The International Journal of Neuropsychopharmacology

Research Article

Possible involvement of post-dopamine D2 receptor signalling components in the pathophysiology of schizophrenia

Shirly Amara1, Galit Shaltiela1, Liad Manna1, Alon Shamira1, Brian Deana2, Elizabeth Scarra2, Yuly Bersudskya1, R. H. Belmakera1 and Galila Agama1 c1

a1 Stanley Research Center, Faculty of Health Science, Ben-Gurion University of the Negev, and Mental Health Center, Beer-Sheva, Israel

a2 The Rebecca L. Cooper Research Laboratories at the Mental Health Research Institute of Victoria, Australia


Par-4 has been suggested to mediate dopamine neurotransmission. Dopamine D2 receptor (DRD2) activation induces a signalling complex of AKT1, PP2A and β-arrestin2 which dephosphorylates/inactivates AKT1 thereby activating GSK-3β, transducing dopamine-dependent behaviour. DRD2 activation also results in down-regulation of PKA activity. Among other substrates PKA phosphorylates GSK-3β. Prolonged DRD2 activation leads to its ‘desensitization’ which involves GRKs and β-arrestins. β-arrestin1 binds to phosphorylated receptors preventing further G-protein stimulation. This study examined whether Par-4, β-arrestin1, AKT1 and GSK-3β are involved in the pathophysiology of schizophrenia. Lymphocytes obtained from schizophrenia and bipolar patients and healthy controls recruited from the Beer-Sheva Mental Health Center were transformed by Epstein–Barr virus (EBV) into lymphocyte-derived cell lines (LDCL). Post-mortem brain samples were obtained from the Rebecca L. Cooper Brain Bank, Parkville, Australia. The study was approved by the IRB committees of Beer-Sheva, Israel and Parkville, Australia. Levels of the specific proteins were assayed by Western blotting. β-arrestin1 protein levels were significantly ~2-fold increased in LDCL from schizophrenia patients while Par-4 protein levels were unaltered. A 63% significant decrease was found in frontal cortex phospho-Ser9-GSK-3β protein levels in schizophrenia but not in those of AKT1, Par-4 or β-arrestin1. Elevated β-arrestin1 protein levels in LDCL and decreased phospho-Ser9-GSK-3β protein levels in post-mortem frontal cortex of schizophrenia patients vs. control groups support the possible involvement of these proteins in the pathophysiology of schizophrenia. However, since we did not find differences in β-arrestin1, AKT1 and Par-4 protein levels in post-mortem frontal cortex of schizophrenia patients and although GSK-3β participates in other signalling cascades we can not rule out the possibility that the differences found reflect deviation in DRD2 signalling.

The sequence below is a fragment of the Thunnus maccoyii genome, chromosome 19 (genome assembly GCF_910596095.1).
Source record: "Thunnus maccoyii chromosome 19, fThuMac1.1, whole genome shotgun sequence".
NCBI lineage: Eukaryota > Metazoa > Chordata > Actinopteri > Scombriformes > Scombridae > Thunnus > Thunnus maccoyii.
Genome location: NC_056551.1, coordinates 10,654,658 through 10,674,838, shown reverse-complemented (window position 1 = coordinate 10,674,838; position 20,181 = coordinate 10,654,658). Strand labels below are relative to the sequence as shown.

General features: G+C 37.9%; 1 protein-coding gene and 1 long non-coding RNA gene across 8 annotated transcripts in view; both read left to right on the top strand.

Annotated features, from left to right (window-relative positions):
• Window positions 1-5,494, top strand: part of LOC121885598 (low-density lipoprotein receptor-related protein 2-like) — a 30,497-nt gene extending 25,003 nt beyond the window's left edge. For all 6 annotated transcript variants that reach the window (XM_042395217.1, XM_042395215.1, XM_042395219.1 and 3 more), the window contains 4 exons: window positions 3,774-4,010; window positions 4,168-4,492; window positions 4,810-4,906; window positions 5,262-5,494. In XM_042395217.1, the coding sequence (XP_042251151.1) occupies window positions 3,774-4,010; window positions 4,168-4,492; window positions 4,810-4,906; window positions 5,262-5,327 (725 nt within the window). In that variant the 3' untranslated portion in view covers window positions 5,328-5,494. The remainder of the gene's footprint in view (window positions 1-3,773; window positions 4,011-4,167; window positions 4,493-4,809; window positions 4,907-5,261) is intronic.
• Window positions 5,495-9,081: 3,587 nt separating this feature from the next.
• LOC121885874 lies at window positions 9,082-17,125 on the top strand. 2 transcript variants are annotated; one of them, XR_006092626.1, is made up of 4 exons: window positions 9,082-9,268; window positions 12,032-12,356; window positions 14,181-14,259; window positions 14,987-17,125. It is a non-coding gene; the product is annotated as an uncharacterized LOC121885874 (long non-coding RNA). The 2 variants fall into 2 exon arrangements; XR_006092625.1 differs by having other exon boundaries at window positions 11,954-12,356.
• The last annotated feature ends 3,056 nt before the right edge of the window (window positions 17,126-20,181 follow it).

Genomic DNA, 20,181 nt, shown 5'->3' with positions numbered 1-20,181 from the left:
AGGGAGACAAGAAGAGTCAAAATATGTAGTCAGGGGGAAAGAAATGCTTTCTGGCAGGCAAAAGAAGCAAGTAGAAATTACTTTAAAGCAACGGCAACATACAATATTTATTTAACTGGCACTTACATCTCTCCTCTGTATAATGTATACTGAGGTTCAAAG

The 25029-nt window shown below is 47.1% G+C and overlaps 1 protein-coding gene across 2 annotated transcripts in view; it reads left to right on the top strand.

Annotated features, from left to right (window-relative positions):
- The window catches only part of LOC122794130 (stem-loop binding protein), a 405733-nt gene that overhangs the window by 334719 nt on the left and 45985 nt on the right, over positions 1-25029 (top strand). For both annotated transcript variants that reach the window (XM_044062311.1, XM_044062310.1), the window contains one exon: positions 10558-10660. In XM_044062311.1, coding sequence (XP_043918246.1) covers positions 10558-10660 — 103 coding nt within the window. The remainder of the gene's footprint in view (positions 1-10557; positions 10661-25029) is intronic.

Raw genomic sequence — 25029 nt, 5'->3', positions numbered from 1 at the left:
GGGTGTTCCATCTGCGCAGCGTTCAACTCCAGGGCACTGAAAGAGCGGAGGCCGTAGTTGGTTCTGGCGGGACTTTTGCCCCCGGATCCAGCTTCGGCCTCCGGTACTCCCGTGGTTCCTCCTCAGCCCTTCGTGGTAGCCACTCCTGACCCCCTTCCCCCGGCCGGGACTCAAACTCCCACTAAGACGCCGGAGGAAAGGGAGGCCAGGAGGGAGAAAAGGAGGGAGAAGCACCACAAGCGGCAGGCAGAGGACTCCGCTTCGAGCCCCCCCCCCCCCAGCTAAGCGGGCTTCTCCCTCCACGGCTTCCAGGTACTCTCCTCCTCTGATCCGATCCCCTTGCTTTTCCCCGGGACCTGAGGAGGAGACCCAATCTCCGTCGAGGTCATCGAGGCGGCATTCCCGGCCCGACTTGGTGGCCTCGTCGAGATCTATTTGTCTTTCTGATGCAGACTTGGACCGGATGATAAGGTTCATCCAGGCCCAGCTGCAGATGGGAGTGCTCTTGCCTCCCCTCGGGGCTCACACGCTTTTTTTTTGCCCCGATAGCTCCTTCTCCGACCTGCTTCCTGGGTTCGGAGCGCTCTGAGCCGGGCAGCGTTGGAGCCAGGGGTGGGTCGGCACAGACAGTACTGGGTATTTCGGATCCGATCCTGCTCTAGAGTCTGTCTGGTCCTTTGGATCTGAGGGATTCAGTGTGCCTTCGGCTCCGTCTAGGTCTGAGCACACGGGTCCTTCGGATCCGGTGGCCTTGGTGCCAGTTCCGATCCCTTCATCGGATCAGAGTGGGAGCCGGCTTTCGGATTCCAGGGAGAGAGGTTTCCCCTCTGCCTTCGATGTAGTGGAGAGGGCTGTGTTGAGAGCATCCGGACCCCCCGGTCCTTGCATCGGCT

(Received April 12 2007)

(Reviewed May 21 2007)

(Revised May 27 2007)

(Accepted June 12 2007)

(Online publication August 06 2007)


c1 Address for correspondence: G. Agam, Ph.D., Stanley Research Center and Department of Clinical Biochemistry, Faculty of Health Sciences, Ben-Gurion University of the Negev, PO Box 4600 Beer-Sheva 84170, Israel. Tel.: +972-8-6401737 Fax: +972-8-6401740 E-mail: